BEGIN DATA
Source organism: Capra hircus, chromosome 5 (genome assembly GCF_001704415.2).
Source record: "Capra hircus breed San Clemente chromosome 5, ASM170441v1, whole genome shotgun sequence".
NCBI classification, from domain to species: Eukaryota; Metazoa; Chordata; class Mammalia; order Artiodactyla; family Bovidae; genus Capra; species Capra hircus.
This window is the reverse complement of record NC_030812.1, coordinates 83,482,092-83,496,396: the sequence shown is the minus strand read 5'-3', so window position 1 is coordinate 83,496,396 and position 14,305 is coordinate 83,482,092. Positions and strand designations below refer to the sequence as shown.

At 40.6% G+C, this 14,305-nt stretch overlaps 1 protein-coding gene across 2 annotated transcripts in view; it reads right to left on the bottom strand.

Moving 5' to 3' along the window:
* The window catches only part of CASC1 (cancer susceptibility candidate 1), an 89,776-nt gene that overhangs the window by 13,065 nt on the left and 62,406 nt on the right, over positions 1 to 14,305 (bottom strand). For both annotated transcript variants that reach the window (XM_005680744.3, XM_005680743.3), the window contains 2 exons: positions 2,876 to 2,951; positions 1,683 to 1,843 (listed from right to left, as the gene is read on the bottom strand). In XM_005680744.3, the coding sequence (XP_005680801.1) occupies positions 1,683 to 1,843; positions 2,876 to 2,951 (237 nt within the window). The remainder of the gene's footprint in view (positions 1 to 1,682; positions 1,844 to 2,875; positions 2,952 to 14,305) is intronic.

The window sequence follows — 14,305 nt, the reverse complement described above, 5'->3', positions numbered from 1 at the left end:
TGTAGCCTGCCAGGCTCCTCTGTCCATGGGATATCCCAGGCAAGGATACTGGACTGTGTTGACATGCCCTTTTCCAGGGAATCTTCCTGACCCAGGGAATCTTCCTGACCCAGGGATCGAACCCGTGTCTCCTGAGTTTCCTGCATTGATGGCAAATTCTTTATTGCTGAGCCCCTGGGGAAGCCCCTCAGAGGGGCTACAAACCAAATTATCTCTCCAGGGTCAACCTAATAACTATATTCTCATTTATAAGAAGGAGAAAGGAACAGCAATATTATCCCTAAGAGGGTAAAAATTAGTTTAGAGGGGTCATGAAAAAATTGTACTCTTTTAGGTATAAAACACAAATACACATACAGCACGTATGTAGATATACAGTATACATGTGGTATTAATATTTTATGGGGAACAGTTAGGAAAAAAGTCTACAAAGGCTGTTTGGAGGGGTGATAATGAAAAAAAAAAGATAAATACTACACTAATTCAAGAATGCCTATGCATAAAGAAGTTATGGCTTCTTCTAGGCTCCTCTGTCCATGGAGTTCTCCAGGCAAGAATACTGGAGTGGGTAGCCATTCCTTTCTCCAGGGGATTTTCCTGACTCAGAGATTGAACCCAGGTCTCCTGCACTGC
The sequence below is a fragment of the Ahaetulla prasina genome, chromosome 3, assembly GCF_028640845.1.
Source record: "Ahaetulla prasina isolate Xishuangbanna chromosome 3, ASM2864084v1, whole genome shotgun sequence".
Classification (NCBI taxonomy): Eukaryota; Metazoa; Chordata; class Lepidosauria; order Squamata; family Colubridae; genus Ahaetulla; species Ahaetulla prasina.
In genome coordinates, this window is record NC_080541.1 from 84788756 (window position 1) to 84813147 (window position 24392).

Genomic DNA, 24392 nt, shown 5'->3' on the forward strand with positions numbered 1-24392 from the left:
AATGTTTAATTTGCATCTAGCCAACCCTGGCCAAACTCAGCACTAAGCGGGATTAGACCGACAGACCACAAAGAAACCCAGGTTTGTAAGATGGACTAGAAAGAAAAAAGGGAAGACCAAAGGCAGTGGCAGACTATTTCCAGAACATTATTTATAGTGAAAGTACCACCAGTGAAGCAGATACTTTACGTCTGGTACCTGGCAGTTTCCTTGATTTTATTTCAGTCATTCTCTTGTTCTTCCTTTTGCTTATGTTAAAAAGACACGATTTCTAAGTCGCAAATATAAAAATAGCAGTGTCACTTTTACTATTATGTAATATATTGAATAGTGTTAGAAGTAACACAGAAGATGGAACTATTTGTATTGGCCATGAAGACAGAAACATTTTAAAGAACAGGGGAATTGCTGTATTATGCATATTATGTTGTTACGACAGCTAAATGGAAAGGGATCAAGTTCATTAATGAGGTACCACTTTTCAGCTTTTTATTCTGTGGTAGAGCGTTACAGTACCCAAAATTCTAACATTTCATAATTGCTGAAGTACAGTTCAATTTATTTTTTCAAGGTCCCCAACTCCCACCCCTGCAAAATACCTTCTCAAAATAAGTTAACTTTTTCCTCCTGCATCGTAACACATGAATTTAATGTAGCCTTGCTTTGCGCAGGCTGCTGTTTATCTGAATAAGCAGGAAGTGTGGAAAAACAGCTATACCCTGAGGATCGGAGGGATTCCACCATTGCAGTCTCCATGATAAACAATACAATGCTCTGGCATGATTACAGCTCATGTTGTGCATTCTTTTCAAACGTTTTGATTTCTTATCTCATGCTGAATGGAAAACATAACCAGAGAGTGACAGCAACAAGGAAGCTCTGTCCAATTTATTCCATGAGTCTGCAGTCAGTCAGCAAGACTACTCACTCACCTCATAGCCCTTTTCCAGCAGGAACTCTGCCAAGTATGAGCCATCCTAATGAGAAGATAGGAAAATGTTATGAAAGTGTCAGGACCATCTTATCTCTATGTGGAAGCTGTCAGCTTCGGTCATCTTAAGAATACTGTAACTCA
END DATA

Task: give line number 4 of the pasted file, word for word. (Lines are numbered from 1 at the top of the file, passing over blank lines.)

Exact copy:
This window is the reverse complement of record NC_030812.1, coordinates 83,482,092-83,496,396: the sequence shown is the minus strand read 5'-3', so window position 1 is coordinate 83,496,396 and position 14,305 is coordinate 83,482,092. Positions and strand designations below refer to the sequence as shown.